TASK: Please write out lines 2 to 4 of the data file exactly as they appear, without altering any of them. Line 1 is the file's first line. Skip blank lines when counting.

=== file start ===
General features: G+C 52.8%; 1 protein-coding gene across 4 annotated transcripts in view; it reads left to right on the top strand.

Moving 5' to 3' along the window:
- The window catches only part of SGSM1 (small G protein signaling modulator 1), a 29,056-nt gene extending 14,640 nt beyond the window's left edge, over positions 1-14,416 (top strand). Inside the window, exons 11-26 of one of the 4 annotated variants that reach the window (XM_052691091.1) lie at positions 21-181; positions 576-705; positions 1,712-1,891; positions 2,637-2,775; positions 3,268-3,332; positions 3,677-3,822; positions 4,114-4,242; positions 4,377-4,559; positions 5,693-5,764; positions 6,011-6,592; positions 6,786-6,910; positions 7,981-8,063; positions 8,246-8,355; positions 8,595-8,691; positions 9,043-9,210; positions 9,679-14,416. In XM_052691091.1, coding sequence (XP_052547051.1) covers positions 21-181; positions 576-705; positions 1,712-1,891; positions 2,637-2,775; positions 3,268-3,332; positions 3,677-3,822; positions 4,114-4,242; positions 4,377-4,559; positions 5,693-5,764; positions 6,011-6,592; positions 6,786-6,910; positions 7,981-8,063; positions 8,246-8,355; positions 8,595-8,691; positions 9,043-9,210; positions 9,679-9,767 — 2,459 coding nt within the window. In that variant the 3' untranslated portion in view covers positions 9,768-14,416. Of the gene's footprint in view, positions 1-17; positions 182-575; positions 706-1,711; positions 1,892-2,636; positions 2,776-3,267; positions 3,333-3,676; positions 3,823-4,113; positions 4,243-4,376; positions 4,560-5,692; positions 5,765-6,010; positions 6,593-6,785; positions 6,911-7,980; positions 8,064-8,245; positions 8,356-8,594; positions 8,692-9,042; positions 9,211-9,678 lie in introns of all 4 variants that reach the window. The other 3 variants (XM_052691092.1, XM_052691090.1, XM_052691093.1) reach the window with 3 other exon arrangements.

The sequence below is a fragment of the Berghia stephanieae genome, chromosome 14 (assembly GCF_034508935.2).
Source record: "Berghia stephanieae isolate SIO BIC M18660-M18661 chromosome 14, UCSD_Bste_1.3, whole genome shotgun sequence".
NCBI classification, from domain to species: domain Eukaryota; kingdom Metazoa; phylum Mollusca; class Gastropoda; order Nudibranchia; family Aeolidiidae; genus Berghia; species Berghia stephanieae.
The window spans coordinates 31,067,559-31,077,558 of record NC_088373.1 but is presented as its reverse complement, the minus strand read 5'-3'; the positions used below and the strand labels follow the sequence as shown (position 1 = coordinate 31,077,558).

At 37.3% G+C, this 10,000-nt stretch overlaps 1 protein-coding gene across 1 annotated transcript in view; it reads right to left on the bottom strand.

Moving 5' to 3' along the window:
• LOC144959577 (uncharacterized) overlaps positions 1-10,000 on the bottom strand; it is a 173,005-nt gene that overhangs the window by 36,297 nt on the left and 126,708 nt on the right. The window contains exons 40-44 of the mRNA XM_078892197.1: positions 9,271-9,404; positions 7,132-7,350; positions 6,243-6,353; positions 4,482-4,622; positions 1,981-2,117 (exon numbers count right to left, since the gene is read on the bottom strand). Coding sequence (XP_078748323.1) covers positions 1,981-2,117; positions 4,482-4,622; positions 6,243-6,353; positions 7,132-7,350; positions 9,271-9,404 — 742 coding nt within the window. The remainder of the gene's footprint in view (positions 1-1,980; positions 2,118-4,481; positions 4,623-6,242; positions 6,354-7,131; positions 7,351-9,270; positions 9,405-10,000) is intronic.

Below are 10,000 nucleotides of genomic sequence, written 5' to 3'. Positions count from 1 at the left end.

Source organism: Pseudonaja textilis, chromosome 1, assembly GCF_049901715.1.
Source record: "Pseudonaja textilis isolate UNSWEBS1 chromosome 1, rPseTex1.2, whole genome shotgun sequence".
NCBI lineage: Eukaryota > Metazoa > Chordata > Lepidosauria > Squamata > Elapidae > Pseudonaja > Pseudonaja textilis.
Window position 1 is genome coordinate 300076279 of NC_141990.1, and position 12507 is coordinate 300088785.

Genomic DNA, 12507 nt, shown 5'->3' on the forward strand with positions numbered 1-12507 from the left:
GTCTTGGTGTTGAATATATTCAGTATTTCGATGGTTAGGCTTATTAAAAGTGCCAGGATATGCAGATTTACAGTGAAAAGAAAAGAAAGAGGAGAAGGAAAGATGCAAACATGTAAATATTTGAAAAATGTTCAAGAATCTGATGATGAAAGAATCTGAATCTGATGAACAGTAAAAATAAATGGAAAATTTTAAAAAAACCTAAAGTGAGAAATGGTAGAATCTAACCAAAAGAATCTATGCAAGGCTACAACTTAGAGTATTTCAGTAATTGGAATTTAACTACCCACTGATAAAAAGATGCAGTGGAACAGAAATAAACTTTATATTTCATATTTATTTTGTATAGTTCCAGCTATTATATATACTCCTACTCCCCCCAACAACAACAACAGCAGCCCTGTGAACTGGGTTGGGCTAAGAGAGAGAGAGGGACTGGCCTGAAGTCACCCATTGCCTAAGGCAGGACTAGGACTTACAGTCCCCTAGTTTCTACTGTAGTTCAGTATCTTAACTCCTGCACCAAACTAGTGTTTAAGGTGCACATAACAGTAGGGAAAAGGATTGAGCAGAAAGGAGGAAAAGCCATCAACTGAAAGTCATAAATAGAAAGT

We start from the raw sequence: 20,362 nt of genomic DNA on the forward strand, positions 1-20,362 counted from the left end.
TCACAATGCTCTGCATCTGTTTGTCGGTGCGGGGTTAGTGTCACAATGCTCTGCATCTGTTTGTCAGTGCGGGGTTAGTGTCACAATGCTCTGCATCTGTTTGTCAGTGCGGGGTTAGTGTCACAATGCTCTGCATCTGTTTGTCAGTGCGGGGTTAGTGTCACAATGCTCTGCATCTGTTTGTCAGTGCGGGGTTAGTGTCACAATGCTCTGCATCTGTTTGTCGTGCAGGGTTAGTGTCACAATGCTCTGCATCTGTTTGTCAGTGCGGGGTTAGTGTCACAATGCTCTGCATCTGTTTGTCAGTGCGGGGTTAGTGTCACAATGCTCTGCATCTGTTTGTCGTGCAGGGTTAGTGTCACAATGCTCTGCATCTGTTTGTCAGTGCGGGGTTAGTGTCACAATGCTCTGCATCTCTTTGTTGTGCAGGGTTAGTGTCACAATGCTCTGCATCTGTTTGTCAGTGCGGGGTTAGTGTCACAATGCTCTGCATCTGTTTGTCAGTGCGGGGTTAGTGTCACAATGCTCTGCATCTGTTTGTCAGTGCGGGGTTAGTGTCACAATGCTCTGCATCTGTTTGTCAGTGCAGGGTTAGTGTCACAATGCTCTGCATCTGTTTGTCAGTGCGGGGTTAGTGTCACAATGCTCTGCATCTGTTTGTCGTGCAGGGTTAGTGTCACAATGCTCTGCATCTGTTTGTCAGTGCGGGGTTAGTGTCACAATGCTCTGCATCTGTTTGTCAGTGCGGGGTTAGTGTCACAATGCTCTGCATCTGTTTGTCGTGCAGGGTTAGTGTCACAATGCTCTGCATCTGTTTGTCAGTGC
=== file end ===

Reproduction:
Moving 5' to 3' along the window:
- The window catches only part of SGSM1 (small G protein signaling modulator 1), a 29,056-nt gene extending 14,640 nt beyond the window's left edge, over positions 1-14,416 (top strand). Inside the window, exons 11-26 of one of the 4 annotated variants that reach the window (XM_052691091.1) lie at positions 21-181; positions 576-705; positions 1,712-1,891; positions 2,637-2,775; positions 3,268-3,332; positions 3,677-3,822; positions 4,114-4,242; positions 4,377-4,559; positions 5,693-5,764; positions 6,011-6,592; positions 6,786-6,910; positions 7,981-8,063; positions 8,246-8,355; positions 8,595-8,691; positions 9,043-9,210; positions 9,679-14,416. In XM_052691091.1, coding sequence (XP_052547051.1) covers positions 21-181; positions 576-705; positions 1,712-1,891; positions 2,637-2,775; positions 3,268-3,332; positions 3,677-3,822; positions 4,114-4,242; positions 4,377-4,559; positions 5,693-5,764; positions 6,011-6,592; positions 6,786-6,910; positions 7,981-8,063; positions 8,246-8,355; positions 8,595-8,691; positions 9,043-9,210; positions 9,679-9,767 — 2,459 coding nt within the window. In that variant the 3' untranslated portion in view covers positions 9,768-14,416. Of the gene's footprint in view, positions 1-17; positions 182-575; positions 706-1,711; positions 1,892-2,636; positions 2,776-3,267; positions 3,333-3,676; positions 3,823-4,113; positions 4,243-4,376; positions 4,560-5,692; positions 5,765-6,010; positions 6,593-6,785; positions 6,911-7,980; positions 8,064-8,245; positions 8,356-8,594; positions 8,692-9,042; positions 9,211-9,678 lie in introns of all 4 variants that reach the window. The other 3 variants (XM_052691092.1, XM_052691090.1, XM_052691093.1) reach the window with 3 other exon arrangements.

The sequence below is a fragment of the Berghia stephanieae genome, chromosome 14 (assembly GCF_034508935.2).